The 24th Winter Olympics kicks off this week in Beijing, making the Chinese capital city the first to host winter and summer Olympics, as the city was home to the 2008 games. This isn’t the only way these Olympics are making history however, as the games have been politicized in ways we haven’t seen since the 20th century. In fact, there were so many reservations about the games being held in China, the country barely beat out Kazakhstan in the bidding for the games by just four votes.

These Olympic Games will be one of the most controversial of all time, and it could have all been avoided if China wasn’t awarded hosting rights in the first place.

China has become one of the world’s most powerful countries in the last several decades, boasting one of the strongest economies in the world. However, this doesn’t mean it’s a free country, as China is a one-party authoritarian state. China has a record of human rights violations, and the country has committed atrocities toward ethnic groups such as the mostly Muslim Uyghur people and Tibetans. The Chinese government has persecuted human rights activists, feminists, lawyers and journalists. The state controls all media and has great power when it comes to censorship. The government has been able to rewrite some of its biggest atrocities in the country’s history books, one of the most famous being the Tiananmen Square massacre, a deadly attack on student protesters by the Chinese military. The state has been so successful in censoring this massacre that most teens in China have no idea it happened.

Controversies like these plagued the 2008 games, and many were disappointed the International Olympic Committee would let China host another Olympics. Several activists called for the committee to move the games from Beijing or to cancel them altogether. Despite all the protests and controversies, the games will go on in Beijing. However, this doesn’t mean all is well. Ten countries have confirmed diplomatic boycotts of the games, including the United States. These boycotts only affect government officials, as they cannot attend the games in an official capacity.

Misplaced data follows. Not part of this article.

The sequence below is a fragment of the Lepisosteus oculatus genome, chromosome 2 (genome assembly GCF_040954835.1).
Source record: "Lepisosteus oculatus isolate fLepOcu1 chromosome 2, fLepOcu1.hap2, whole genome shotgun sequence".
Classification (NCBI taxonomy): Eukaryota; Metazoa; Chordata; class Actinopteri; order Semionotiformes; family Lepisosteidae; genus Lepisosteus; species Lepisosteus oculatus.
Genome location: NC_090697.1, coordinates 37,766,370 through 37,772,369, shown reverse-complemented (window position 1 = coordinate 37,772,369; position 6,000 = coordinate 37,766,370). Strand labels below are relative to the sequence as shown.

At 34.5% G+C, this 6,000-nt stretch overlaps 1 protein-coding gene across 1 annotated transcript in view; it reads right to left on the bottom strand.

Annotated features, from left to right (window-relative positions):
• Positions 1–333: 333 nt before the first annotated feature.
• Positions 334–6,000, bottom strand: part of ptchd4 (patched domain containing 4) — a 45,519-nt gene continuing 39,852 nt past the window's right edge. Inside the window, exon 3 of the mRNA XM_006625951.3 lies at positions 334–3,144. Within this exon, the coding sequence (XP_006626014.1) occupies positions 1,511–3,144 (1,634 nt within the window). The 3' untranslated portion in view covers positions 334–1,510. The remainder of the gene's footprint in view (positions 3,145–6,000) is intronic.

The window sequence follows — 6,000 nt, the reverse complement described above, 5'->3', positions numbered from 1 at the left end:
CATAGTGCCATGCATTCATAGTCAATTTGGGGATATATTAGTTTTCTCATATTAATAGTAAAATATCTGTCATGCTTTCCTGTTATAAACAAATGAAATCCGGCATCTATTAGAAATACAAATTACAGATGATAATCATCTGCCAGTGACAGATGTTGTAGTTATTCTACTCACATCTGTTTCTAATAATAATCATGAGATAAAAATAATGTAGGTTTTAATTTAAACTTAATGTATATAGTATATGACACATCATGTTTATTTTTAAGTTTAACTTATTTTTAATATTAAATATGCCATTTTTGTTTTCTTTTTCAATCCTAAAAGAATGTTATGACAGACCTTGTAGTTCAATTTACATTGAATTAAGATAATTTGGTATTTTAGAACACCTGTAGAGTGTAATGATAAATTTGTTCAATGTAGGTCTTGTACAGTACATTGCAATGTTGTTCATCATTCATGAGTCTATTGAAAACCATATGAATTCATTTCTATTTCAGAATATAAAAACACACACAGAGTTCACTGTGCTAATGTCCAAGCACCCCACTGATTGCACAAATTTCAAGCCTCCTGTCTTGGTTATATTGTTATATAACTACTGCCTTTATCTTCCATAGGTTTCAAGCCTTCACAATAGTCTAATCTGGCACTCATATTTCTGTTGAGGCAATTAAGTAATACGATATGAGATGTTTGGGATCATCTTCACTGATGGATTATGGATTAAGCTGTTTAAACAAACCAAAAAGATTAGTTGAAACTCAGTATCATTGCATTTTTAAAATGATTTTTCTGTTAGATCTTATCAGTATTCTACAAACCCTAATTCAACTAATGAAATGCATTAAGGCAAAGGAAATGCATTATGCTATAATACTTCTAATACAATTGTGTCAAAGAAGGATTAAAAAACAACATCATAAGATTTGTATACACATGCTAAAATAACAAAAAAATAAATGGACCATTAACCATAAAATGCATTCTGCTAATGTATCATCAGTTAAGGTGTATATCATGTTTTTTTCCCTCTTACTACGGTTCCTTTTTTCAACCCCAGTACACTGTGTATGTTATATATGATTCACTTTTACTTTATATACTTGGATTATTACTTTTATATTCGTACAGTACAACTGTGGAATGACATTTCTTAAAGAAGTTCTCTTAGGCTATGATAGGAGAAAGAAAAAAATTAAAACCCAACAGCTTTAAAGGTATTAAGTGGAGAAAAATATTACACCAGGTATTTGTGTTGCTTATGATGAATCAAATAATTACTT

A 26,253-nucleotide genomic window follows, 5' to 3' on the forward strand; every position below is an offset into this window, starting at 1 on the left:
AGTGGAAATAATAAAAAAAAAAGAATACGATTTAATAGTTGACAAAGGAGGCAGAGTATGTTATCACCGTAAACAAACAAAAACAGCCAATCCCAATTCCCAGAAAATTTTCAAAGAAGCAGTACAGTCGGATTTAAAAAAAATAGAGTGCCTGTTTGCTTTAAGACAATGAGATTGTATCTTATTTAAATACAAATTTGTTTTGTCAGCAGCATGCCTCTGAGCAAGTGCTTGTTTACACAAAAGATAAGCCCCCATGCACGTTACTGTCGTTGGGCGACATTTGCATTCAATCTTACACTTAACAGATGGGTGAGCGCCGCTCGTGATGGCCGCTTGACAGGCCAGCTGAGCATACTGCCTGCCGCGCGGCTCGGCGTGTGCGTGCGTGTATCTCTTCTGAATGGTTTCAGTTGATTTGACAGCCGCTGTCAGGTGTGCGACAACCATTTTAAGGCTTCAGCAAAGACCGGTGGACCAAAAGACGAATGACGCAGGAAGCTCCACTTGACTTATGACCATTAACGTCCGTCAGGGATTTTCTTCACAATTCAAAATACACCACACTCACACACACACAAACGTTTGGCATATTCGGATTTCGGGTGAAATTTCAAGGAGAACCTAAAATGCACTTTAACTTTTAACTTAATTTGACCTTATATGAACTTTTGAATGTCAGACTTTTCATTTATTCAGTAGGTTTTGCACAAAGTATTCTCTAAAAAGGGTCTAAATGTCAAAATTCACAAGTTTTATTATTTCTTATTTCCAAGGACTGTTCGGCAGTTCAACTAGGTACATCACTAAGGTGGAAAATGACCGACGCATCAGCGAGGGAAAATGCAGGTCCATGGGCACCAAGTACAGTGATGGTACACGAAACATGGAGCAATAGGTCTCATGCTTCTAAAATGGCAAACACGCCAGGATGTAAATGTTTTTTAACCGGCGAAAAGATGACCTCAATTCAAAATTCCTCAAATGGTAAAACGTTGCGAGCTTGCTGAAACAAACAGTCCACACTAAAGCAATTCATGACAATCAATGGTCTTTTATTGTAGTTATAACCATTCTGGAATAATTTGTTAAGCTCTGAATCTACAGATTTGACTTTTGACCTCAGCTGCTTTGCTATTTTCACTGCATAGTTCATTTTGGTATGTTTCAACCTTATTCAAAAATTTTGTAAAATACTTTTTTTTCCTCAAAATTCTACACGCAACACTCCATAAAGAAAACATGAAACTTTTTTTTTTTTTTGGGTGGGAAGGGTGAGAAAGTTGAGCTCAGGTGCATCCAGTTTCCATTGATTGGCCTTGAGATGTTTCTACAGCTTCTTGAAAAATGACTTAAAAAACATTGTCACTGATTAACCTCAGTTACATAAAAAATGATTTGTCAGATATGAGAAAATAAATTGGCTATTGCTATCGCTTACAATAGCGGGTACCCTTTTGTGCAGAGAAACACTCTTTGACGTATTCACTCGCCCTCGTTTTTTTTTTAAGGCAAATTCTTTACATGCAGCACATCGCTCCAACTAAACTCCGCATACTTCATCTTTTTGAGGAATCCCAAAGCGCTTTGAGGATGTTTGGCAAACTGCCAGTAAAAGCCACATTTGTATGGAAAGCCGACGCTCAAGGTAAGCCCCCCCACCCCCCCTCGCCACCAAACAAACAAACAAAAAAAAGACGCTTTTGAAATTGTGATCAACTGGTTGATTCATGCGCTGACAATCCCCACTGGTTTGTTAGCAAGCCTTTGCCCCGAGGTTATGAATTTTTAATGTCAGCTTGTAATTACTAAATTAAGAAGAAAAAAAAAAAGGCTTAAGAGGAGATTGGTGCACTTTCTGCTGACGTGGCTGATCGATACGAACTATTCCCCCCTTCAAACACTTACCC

Many top officials within the U.S. government, including lawmakers, have protested the Beijing Games for years now. White House press secretary Jen Psaki confirmed the diplomatic boycott Dec. 6, citing the mistreatment of the Uyghur people as the main reason for the move. The government stopped short of a full boycott, stating “it would not be fair to punish athletes who have trained for years.”

However, many speculate the decision not to boycott could be because doing so could lead to the most severe punishment by the international committee: a two-year suspension from the Olympic games altogether.

The Chinese government is fully aware of all the controversy surrounding the games and has not been a tad bit understanding. Government officials already have stated that protests from Olympic athletes would not go unpunished. Yang Shu, the deputy director of Beijing’s Olympic organizing committee, stated in a recent call that “any behavior or speech that is against the Olympic spirit, especially against the Chinese laws and regulations, are also subject to certain punishment.”

This has many worried for the safety of international athletes at the games. According to the New York Times, nations from the U.S. to Germany have warned their athletes not to bring up sensitive topics and to opt for temporary phones throughout their stay in Beijing. This is also due to the fact all athletes will be required to download a Chinese app onto their phones that will monitor their health and movements; experts claim this app would put the personal information of athletes at risk.

As someone who has a deep love for sports, seeing all of this unfold is incredibly frustrating. I don’t believe China should have gotten the chance to host these games at all, as that government’s values don’t represent the values of the Olympics. The Olympics are all about people coming together to compete for glory in a fun and noble way, but China turned this sacred event into something scary and potentially dangerous. The Olympics were created to showcase the best of the world, but having them in China is just glorifying the worst of society. I truly hope the international athletes at these games are safely able to send the message of peace and show the world why love and freedom will always prevail.

Ian Hernandez-Rojas is a student at The MASTERS Program. Contact him at

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